• Jan 21, 2011
1955 Woodill Wildfire at Barrett-Jackson – Click above for high-res image gallery

Before stumbling upon this 1955 Woodill Wildfire here at the Barrett-Jackson festivities in Scottsdale, we weren't even aware that such a car existed. And this is one of the reasons why Barrett-Jackson is such a cool event.

Apparently, an employee of McDonnell Douglass (we'd guess with the last name Woodill...) built an experimental turbine engine originally intended for use in a helicopter. First seen in 1952, this machine is recognized as the world's first production fiberglass-bodied automobile. For what it's worth, the Corvette didn't come until late 1953.

According to the official Barrett-Jackson auction page, the engine puts out 310 horsepower at the crank at a stratospheric 37,500 rpm. This particular machine, built in 1955, was reportedly clocked at 137 miles per hour on a dry lake bed and then sat for 40 years until being restored to its current condition.

See the proceedings for yourself live and in living color over at Speed's online streaming channel. You can also play along with Speed's online Fantasy Bidding game – we only hope you're better at guessing these values than we are...



Photos copyright ©2011 Jeff Glucker/AOL


I'm reporting this comment as:

Reported comments and users are reviewed by Autoblog staff 24 hours a day, seven days a week to determine whether they violate Community Guideline. Accounts are penalized for Community Guidelines violations and serious or repeated violations can lead to account termination.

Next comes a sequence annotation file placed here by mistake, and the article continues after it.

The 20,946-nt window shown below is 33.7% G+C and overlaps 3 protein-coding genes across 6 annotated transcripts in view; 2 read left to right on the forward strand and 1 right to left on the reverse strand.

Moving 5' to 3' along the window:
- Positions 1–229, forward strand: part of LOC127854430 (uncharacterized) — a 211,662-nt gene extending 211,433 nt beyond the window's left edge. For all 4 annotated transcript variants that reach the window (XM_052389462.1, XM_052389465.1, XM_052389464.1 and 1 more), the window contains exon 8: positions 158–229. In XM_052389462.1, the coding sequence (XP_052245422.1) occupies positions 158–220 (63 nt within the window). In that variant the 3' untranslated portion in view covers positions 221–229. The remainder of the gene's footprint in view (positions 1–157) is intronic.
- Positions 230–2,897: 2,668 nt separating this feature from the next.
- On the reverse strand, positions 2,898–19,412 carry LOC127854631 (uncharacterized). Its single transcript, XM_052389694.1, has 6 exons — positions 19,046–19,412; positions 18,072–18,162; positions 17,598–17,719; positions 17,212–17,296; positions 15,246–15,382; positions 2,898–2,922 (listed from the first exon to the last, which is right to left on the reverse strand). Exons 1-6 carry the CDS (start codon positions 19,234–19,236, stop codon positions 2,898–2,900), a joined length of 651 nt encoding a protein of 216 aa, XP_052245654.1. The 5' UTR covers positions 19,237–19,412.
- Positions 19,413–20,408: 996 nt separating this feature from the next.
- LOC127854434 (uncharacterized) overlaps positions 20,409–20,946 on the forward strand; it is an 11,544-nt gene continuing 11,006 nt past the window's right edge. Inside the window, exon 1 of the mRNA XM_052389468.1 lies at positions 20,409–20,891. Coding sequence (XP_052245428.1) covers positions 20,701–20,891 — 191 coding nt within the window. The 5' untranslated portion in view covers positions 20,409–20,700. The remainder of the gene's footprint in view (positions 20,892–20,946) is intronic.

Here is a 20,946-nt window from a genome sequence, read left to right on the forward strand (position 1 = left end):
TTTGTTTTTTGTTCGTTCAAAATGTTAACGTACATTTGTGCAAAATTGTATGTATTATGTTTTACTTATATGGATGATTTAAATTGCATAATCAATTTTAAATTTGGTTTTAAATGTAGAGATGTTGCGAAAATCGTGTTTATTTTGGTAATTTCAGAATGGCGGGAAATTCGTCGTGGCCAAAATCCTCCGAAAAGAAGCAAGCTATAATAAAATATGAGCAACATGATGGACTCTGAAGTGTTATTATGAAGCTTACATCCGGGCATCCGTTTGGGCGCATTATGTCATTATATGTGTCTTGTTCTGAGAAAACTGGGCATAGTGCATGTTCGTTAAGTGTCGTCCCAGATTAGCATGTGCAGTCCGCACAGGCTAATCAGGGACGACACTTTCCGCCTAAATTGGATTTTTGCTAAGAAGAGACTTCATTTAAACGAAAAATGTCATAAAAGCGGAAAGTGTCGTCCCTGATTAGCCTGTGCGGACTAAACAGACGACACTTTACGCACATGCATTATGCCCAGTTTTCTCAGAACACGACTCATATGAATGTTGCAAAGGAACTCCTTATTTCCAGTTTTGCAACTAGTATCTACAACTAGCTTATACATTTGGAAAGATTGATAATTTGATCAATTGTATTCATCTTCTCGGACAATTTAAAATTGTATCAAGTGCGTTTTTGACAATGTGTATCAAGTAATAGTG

• 1 Second Ago
  • 12 Comments
      • 3 Years Ago
      Dang, keeping that thing fed with Jet A would get expensive real fast.

      I'd probably still do it, mind you... ;)
      • 3 Years Ago
      This is pretty cool for its time.

      It's actually McDonnell Douglas, aircraft / aerospace manufacturer, and defense contractor.
        • 3 Years Ago
        @Jeff
        • 3 Years Ago
        Agree its super cool. Im kind of sad it sat undriven for so long. Hope whomever purchases it decides to take it for a spin.
      • 3 Years Ago
      Why does this one have a turbine? All the Woodill cars had F series Willys engines or maybe not.
      • 3 Years Ago
      Man, dig them ole Willys taillights, steering wheel and gauges, maybe more.
      Ethan Woodill
      • 2 Years Ago
      I am the grandson of Blanchard Robert "Woody" Woodill. Nice to see his talents finally appreciated
      • 3 Years Ago
      What Geoff said!

      FYI, as covered by Geoff on his Forgotten Fiberglass site, the Wildfire was originally a slightly modified Glasspar G2, which actually was the first production fiberglass automobile (not the Wildfire). Later versions of the Wildfire were assembled with an outsourced rear body modification, but the front section was still Glasspar.

      To my knowledge, the fastest G2 - the Glasspar factory G2 Special race car, which was powered by a highly tweaked Ardun overhead valve (flathead) Mercury V-8 mounted in a Mameco frame, would run at 140 MPH+ on the track, not on the salt flats. It could overtake competitirs, such as Ferraris, Curtis, Porsche, Allard and etc. with ease. This car is currently under restoration and will be featured on the Forgotten Fiberglass site before long.

      Matt Tritt
      • 3 Years Ago
      Hi Gang..

      For those of you interested, I wrote a full story on this car on our website:

      http://www.forgottenfiberglass.com/?p=9094

      Hope you enjoy..

      Geoff Hacker
      www.forgottenfiberglass.com
      • 3 Years Ago
      I just saw this car last week parked at Peterson ave. & Western Ave. in Chicago. It was parked behind a car-carrier truck. I should have driven around the block to take a picture or 3.
      • 3 Years Ago
      @Jeff

      Was referring to the typo in the company name by the author who spelled it McDonald Douglass [sic] I was under the impression that everyone was as familiar with the name as they are with the name "Boeing"